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Peace anniversary

Isabella Bauer / cmJanuary 10, 2013

Almost unnoticed by the outside world, a long and brutal civil war in northwestern Uganda came to an end in 2002. While many were happy to see the end of the conflict, victims are still crying out for justice.

Image: DW/I. Bauer

Yumbe is situated in the center of the West Nile region of Uganda.  Not many people know the northern district which borders South Sudan as the place where a peace agreement was signed. After almost two decades of civil war, Yumbe residents celebrated the tenth anniversary of the peace deal between the Ugandan National Rescue Front II (UNRFII) rebels and the Ugandan government.

Moses Akuma, a coordinator in charge of peace and conflict transformation at the West Nile Development Forum, told DW why the locals were so proud of their achievement.

“The identity or the image of West Nile people was painted as people who are rebellious, who can't listen to authorities, as people who believe in reaching their aims through the means of using the gun,” Akuma said in a telephone interview. The landmark peace agreement signed in Yumbe was necessary to bring about development and social justice, he added.

Roots of the war

Late Ugandan dictator Idi Amin came from northern Uganda, so it's no wonder that many men from the region were among his troops. After his fall in 1979, the new military rulers took action against soldiers and civilians perceived to have been loyal to Amin.

Noah Achikule, formerly a teacher who later joined the rebels, said he was left with no choice.

"At that time, before our men had founded the rebel group, they were simply arrested, tortured or killed," Achikule recalled.

Almost the entire population fled into exile in southern Sudan. It was in refugee camps that the UNRFII rebel movement was founded. The unsuccessful armed struggle with government forces plunged the region into a civil war that lasted 20 years. After seeing so much suffering inflicted on the civilian population, the locals decided to initiate a peace process.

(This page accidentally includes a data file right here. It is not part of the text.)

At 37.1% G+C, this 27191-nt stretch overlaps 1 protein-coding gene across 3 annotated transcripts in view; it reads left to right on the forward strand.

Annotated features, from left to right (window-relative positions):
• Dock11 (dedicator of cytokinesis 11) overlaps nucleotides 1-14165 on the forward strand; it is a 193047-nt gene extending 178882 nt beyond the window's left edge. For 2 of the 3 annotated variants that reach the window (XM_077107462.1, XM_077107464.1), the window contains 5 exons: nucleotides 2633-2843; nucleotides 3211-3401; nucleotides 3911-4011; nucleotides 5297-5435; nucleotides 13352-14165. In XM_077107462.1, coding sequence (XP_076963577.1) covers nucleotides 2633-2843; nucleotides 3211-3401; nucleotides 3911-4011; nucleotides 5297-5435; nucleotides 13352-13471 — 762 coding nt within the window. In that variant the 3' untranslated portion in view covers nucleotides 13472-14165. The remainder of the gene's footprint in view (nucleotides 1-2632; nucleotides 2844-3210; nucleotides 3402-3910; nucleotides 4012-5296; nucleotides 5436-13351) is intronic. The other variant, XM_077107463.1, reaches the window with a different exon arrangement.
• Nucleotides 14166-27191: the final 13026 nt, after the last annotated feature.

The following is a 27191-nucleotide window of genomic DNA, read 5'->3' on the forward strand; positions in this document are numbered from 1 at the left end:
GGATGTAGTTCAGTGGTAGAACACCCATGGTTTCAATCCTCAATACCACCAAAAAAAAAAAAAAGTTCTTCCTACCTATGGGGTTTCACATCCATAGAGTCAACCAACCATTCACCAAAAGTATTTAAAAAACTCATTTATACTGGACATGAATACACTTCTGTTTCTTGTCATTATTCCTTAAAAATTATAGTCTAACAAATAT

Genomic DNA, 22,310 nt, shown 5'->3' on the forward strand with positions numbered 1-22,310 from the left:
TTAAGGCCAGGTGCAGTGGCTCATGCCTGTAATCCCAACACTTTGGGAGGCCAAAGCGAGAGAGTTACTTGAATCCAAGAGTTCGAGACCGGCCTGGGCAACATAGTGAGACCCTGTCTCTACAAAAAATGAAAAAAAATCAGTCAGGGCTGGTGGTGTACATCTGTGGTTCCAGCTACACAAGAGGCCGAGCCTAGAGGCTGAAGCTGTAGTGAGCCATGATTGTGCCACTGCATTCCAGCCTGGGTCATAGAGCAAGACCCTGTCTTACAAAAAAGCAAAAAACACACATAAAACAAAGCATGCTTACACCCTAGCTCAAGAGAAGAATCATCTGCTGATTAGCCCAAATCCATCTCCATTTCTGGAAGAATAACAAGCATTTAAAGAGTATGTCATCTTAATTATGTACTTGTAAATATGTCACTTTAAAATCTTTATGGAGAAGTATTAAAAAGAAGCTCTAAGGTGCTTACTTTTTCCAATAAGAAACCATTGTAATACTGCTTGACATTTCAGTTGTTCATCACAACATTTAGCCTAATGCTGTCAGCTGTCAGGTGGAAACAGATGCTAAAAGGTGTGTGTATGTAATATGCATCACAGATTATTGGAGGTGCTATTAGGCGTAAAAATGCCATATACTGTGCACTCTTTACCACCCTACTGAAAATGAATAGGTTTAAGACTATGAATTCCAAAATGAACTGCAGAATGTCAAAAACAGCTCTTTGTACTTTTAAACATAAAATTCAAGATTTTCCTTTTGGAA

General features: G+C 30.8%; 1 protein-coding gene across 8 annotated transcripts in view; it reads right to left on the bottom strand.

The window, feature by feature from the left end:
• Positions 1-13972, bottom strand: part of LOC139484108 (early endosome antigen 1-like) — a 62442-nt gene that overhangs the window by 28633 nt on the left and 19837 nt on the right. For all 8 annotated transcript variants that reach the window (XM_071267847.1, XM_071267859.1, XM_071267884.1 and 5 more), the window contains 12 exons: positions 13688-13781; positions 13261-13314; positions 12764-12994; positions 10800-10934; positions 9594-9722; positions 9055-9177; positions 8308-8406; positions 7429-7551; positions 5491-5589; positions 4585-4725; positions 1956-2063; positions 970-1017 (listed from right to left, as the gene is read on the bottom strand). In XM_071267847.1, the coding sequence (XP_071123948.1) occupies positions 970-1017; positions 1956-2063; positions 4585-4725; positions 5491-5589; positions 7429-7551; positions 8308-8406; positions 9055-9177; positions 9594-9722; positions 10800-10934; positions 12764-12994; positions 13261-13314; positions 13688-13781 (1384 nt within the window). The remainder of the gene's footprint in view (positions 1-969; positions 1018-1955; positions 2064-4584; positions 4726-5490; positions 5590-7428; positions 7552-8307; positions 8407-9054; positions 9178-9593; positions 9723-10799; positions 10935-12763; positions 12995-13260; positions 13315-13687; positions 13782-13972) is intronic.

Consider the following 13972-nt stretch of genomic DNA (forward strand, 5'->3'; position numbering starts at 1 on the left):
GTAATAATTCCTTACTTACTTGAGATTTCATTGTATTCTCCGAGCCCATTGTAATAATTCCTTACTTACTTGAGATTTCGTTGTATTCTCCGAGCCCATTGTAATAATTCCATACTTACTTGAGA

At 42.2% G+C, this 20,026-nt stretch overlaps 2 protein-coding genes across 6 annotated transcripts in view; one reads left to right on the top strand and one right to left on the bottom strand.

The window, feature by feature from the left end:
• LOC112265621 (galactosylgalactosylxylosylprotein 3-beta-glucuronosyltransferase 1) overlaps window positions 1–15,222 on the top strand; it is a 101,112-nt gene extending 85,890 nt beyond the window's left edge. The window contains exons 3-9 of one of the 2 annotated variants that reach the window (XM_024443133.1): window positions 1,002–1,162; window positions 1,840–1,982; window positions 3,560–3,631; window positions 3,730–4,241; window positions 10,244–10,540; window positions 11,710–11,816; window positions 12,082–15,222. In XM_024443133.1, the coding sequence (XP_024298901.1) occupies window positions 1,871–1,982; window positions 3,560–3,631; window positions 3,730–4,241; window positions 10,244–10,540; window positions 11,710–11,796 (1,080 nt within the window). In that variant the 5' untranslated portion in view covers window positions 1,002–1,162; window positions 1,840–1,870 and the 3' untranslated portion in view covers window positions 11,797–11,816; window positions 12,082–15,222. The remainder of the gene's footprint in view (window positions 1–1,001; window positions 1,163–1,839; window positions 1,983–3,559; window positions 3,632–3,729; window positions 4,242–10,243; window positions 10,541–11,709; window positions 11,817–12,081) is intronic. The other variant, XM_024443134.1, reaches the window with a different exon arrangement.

Soldiers symbolically exchange a flag as others watch
The UNRFII rebels received four billion Ugandan shillings ($1.5 million) as compensationImage: Isabella Bauer

Concerted effort for peace

According to Joyce Ayikuro, a peace activist, Yumbe traditional elders used their authority and called on their sons who were rebels to return back home. This meant that anyone who continued to fight would bring evil upon the whole community.

An unoccupied ruined housed in Yumbe. Copyright: DW/I. Bauer
The civil war left much of Yumbe in ruinsImage: DW/I. Bauer

Local politician Mariam Lyotiga told DW that women also played a huge role in the peace process by refusing to send more children to fight.

“At the same time they told their husbands why don't you come back home and take care of the family?” Lyotiga said. In her opinion, the women fought for peace at the household level.

Muslim and Christian leaders prayed for an end to the fighting while local government officials made contact with the rebels. They gave them food and medicine as a way of winning their trust. Finally, non governmental organisations contributed to the process by training both rebel and government representatives in negotiation techniques.

The Ugandan government later agreed to the peace negotiations and the rebels began to campaign peacefully for development in their region. Their demands for regional reconstruction and greater political recognition were included in the treaty and they were granted unconditional amnesty as well as financial compensation.  Some took up political and military positions.

Scars remain

The Ugandan government has kept many of its promises. Nevertheless, much remains to be done. No one wants to return to war, but the war victims are still calling for justice.

Ugandan dictator Idi Amin. (Photo by Keystone/Getty Images)
Idi Amin came to power in 1971 after deposing Milton OboteImage: Getty Images

Psychologist Grace Laki said there is a hidden tension in the community. "Peace is there, but there is bitterness, because people who suffered have not received any compensation,” Laki told DW. She said the anger is because the rebels have been compensated but the war victims have been left empty-handed.

“There's so much anger that living together is difficult," Laki said.

The issue of creating legislation for compensation for victims was discussed intensively during the anniversary celebrations, it is certainly not an easy task, but the people from the West Nile region have a lot of experience with major challenges.